Celebrating 80 years 1936-2016
Chippewa National Forest Historic Supervisor's Office
Hidden in the notched logs and hammered iron of this historic building, beyond the whirr of computers, lies the spirit of the Civilian Conservation Corps. Sharp-eyed visitors to the Chippewa National Forest Supervisor's Office will spy the handprint of men like Ike Boekenoogen, Nels Bergley and the boys of Company 705, Pike Bay Camp.
Using a Finnish-style log construction, the Civilian Conservation Corps (CCC) and Work Project Administration (WPA) laborers created a log structure that would be difficult to duplicate today.
Ike Boekenoogen, a master woodsman, supervised the technique and construction. Logs were traced, notched and grooved by hand. Each layer of logs was tightly fit and required no chinking or nailing, an art of log construction uncommon today. Craftsman such as Ike earned $100 a month.
Made from 100-year old native red pine logged from Star Island and Lake Thirteen near Cass Lake, the 8,500 square feet building equals the size of four average-size homes. More than 16,000 lineal feet of red pine logs 10 to 16 inches in diameter were used for outer walls and partitions. Heavy wooden pegs set into drilled holes allowed the logs to settle without shifting.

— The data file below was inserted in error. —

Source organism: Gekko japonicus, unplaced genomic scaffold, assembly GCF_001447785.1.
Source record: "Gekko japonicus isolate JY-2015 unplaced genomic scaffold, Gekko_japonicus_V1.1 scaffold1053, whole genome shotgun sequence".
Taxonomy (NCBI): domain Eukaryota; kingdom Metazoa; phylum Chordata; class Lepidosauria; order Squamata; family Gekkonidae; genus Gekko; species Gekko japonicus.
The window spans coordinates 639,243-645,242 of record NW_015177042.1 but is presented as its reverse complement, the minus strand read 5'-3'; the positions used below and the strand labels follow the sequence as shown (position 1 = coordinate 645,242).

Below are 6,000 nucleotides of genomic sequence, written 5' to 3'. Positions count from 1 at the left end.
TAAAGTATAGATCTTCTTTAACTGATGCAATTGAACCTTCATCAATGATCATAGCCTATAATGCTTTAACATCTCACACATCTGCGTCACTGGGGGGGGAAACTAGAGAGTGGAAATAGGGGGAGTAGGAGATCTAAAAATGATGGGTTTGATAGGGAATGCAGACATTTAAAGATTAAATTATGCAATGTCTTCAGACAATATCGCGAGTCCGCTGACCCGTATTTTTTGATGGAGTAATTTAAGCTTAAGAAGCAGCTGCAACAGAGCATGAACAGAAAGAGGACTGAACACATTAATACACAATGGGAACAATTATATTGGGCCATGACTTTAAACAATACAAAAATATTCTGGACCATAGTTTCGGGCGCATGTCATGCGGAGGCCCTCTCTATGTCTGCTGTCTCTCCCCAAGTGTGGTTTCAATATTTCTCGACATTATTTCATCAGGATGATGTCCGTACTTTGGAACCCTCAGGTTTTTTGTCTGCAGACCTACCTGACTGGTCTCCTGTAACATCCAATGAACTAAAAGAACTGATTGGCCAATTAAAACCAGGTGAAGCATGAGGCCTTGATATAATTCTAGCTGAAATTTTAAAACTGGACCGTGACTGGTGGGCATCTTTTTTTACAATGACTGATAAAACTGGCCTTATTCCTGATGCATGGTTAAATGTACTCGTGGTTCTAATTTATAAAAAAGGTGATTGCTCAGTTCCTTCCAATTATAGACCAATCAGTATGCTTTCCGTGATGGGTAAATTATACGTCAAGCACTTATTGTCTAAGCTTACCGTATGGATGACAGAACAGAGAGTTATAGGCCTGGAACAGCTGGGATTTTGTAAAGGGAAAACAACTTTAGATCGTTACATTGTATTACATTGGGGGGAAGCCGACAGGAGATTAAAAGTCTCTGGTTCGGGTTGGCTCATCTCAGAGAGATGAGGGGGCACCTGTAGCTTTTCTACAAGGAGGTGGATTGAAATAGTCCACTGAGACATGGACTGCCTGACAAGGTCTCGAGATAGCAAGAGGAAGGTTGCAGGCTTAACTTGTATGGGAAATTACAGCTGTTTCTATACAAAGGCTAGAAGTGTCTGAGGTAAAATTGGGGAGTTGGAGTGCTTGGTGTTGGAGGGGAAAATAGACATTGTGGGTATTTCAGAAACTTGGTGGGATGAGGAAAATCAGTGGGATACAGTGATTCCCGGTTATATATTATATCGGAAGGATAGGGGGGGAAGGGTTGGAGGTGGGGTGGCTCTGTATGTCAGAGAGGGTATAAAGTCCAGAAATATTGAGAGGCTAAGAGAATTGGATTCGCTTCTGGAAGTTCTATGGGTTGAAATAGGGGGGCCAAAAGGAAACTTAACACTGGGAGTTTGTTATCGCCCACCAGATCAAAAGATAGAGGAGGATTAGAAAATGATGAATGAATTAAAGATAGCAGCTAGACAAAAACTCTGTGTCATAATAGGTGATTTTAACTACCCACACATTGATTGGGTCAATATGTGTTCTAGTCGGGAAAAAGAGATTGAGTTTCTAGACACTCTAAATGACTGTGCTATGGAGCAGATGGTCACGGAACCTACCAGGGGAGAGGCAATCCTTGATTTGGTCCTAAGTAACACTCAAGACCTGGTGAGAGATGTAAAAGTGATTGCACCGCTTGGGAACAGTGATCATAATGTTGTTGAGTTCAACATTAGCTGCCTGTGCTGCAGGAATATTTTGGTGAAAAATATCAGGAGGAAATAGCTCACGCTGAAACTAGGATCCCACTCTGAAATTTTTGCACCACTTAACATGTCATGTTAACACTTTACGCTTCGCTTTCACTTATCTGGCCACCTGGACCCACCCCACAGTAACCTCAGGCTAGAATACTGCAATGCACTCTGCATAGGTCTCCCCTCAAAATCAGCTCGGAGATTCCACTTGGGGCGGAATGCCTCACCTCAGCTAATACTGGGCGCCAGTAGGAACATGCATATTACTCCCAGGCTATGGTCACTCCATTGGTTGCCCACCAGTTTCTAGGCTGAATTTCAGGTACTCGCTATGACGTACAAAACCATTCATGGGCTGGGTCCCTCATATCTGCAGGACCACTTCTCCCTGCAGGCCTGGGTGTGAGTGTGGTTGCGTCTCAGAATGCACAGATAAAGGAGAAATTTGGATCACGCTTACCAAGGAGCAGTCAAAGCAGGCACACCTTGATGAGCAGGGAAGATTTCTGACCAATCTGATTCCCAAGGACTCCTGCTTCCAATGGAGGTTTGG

Early visitors walked beneath a huge log arch to reach the entrance, while a large wooden fire tower rose behind the building.
Hand-hammered ironwork on the doors and hinges still greets visitors today. Gnarled stairway railings, constructed with frost-damaged maple, lead visitors up hand-hewn split log steps. Birch, oak, and white pine were also used as finishing materials.
In the center of the building stands a 50-foot high fireplace and chimney made of split and matched glacial boulders, native to this area. Measuring 14 by 14 feet at its base and tapering to 10 by 10 feet at its top, the massive fireplace used 265 tons of rock. Nels Bergley of Walker, Minnesota, was the designer and builder. Look closely to find his carefully selected rock shaped as a Forest Service shield.
When the log headquarters building was completed in 1935, the cost totaled $225,000. Today, one could not mark its value. Originally designed for use as administrative offices with a museum, and reception area, the Chippewa National Forest Supervisor's Office still serves its original purpose.
On January 31, 1976, the Chippewa National Forest Supervisors Office was entered on the National Register of Historic Sites. Visitors are welcome to tour the building Monday through Friday during regular business hours. Displays detail the unique character of the Chippewa National Forest Supervisor's Office and its place in Forest history.